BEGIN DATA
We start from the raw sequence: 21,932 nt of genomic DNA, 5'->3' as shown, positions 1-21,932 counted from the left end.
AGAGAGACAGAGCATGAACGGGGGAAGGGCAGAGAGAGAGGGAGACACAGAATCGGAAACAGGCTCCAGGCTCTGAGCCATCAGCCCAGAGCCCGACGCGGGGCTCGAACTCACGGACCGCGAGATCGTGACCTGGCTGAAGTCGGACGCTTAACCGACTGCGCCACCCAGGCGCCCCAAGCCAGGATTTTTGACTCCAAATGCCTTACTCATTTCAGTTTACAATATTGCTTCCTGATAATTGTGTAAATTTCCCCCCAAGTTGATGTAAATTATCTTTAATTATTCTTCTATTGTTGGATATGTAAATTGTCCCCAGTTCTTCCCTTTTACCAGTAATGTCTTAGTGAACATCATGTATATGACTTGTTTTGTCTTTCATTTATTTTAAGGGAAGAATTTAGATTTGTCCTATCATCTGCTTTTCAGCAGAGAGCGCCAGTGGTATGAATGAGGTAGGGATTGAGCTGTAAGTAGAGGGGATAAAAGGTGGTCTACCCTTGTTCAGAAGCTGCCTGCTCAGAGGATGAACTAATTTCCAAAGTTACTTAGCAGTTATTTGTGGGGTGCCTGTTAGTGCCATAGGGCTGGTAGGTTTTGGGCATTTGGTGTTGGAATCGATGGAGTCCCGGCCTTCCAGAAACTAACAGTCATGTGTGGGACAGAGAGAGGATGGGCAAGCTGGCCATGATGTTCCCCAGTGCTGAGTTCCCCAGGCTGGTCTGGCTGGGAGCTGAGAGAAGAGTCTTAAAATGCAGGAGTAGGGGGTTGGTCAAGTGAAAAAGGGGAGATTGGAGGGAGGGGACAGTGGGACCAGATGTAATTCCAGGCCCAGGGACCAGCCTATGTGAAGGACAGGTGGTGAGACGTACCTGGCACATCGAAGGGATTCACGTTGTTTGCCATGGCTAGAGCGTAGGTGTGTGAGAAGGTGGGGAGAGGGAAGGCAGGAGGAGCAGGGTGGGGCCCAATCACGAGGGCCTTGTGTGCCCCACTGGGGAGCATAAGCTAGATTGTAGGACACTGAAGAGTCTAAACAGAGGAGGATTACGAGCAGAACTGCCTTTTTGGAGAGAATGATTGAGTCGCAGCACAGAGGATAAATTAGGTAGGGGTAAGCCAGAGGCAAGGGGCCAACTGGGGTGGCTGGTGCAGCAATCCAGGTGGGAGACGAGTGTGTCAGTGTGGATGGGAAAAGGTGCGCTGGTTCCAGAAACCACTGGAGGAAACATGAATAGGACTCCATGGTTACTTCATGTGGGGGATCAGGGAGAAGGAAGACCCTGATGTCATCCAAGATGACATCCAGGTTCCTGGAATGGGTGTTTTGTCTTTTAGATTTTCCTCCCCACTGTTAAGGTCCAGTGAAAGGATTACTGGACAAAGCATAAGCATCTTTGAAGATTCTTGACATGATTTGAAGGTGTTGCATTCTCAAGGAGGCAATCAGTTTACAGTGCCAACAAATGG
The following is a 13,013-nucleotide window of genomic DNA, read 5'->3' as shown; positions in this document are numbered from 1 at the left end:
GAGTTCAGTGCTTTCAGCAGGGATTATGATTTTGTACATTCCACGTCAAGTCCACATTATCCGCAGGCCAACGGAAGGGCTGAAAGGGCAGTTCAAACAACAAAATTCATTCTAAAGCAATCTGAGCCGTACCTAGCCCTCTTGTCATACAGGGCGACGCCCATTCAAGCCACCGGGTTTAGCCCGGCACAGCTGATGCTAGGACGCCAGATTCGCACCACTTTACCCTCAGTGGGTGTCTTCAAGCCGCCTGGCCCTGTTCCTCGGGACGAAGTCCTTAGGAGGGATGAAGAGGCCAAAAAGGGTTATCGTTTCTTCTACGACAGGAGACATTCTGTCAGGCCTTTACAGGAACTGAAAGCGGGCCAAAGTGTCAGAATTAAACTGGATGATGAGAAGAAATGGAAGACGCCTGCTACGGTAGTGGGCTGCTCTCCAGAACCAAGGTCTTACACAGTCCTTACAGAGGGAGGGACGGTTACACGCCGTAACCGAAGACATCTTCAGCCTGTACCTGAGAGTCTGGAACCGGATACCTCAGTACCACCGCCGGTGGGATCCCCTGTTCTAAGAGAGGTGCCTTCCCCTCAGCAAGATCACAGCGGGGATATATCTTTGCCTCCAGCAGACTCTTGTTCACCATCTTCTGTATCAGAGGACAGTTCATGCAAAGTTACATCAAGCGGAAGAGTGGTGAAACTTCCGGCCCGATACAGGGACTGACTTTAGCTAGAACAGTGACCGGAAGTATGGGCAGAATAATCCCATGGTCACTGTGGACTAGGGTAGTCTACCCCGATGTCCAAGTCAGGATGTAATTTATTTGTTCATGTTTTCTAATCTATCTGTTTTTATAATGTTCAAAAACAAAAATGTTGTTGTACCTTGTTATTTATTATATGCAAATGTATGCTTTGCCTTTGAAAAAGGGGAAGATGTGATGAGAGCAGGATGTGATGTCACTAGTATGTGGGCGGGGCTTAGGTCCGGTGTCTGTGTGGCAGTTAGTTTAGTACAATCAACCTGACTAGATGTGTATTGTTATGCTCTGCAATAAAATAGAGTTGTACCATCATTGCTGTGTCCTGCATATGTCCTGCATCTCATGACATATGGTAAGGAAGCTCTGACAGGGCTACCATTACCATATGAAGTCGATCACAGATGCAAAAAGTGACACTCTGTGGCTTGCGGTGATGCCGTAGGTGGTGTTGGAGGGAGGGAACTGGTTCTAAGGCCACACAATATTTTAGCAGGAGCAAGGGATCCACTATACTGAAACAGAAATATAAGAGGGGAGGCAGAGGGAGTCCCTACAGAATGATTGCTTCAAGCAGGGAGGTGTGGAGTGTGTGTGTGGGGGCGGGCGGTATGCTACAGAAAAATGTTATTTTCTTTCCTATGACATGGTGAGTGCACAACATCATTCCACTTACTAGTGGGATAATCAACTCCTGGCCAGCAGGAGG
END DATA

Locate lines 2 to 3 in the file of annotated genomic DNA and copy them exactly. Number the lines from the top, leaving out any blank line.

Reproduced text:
AGAGAGACAGAGCATGAACGGGGGAAGGGCAGAGAGAGAGGGAGACACAGAATCGGAAACAGGCTCCAGGCTCTGAGCCATCAGCCCAGAGCCCGACGCGGGGCTCGAACTCACGGACCGCGAGATCGTGACCTGGCTGAAGTCGGACGCTTAACCGACTGCGCCACCCAGGCGCCCCAAGCCAGGATTTTTGACTCCAAATGCCTTACTCATTTCAGTTTACAATATTGCTTCCTGATAATTGTGTAAATTTCCCCCCAAGTTGATGTAAATTATCTTTAATTATTCTTCTATTGTTGGATATGTAAATTGTCCCCAGTTCTTCCCTTTTACCAGTAATGTCTTAGTGAACATCATGTATATGACTTGTTTTGTCTTTCATTTATTTTAAGGGAAGAATTTAGATTTGTCCTATCATCTGCTTTTCAGCAGAGAGCGCCAGTGGTATGAATGAGGTAGGGATTGAGCTGTAAGTAGAGGGGATAAAAGGTGGTCTACCCTTGTTCAGAAGCTGCCTGCTCAGAGGATGAACTAATTTCCAAAGTTACTTAGCAGTTATTTGTGGGGTGCCTGTTAGTGCCATAGGGCTGGTAGGTTTTGGGCATTTGGTGTTGGAATCGATGGAGTCCCGGCCTTCCAGAAACTAACAGTCATGTGTGGGACAGAGAGAGGATGGGCAAGCTGGCCATGATGTTCCCCAGTGCTGAGTTCCCCAGGCTGGTCTGGCTGGGAGCTGAGAGAAGAGTCTTAAAATGCAGGAGTAGGGGGTTGGTCAAGTGAAAAAGGGGAGATTGGAGGGAGGGGACAGTGGGACCAGATGTAATTCCAGGCCCAGGGACCAGCCTATGTGAAGGACAGGTGGTGAGACGTACCTGGCACATCGAAGGGATTCACGTTGTTTGCCATGGCTAGAGCGTAGGTGTGTGAGAAGGTGGGGAGAGGGAAGGCAGGAGGAGCAGGGTGGGGCCCAATCACGAGGGCCTTGTGTGCCCCACTGGGGAGCATAAGCTAGATTGTAGGACACTGAAGAGTCTAAACAGAGGAGGATTACGAGCAGAACTGCCTTTTTGGAGAGAATGATTGAGTCGCAGCACAGAGGATAAATTAGGTAGGGGTAAGCCAGAGGCAAGGGGCCAACTGGGGTGGCTGGTGCAGCAATCCAGGTGGGAGACGAGTGTGTCAGTGTGGATGGGAAAAGGTGCGCTGGTTCCAGAAACCACTGGAGGAAACATGAATAGGACTCCATGGTTACTTCATGTGGGGGATCAGGGAGAAGGAAGACCCTGATGTCATCCAAGATGACATCCAGGTTCCTGGAATGGGTGTTTTGTCTTTTAGATTTTCCTCCCCACTGTTAAGGTCCAGTGAAAGGATTACTGGACAAAGCATAAGCATCTTTGAAGATTCTTGACATGATTTGAAGGTGTTGCATTCTCAAGGAGGCAATCAGTTTACAGTGCCAACAAATGG
The following is a 13,013-nucleotide window of genomic DNA, read 5'->3' as shown; positions in this document are numbered from 1 at the left end: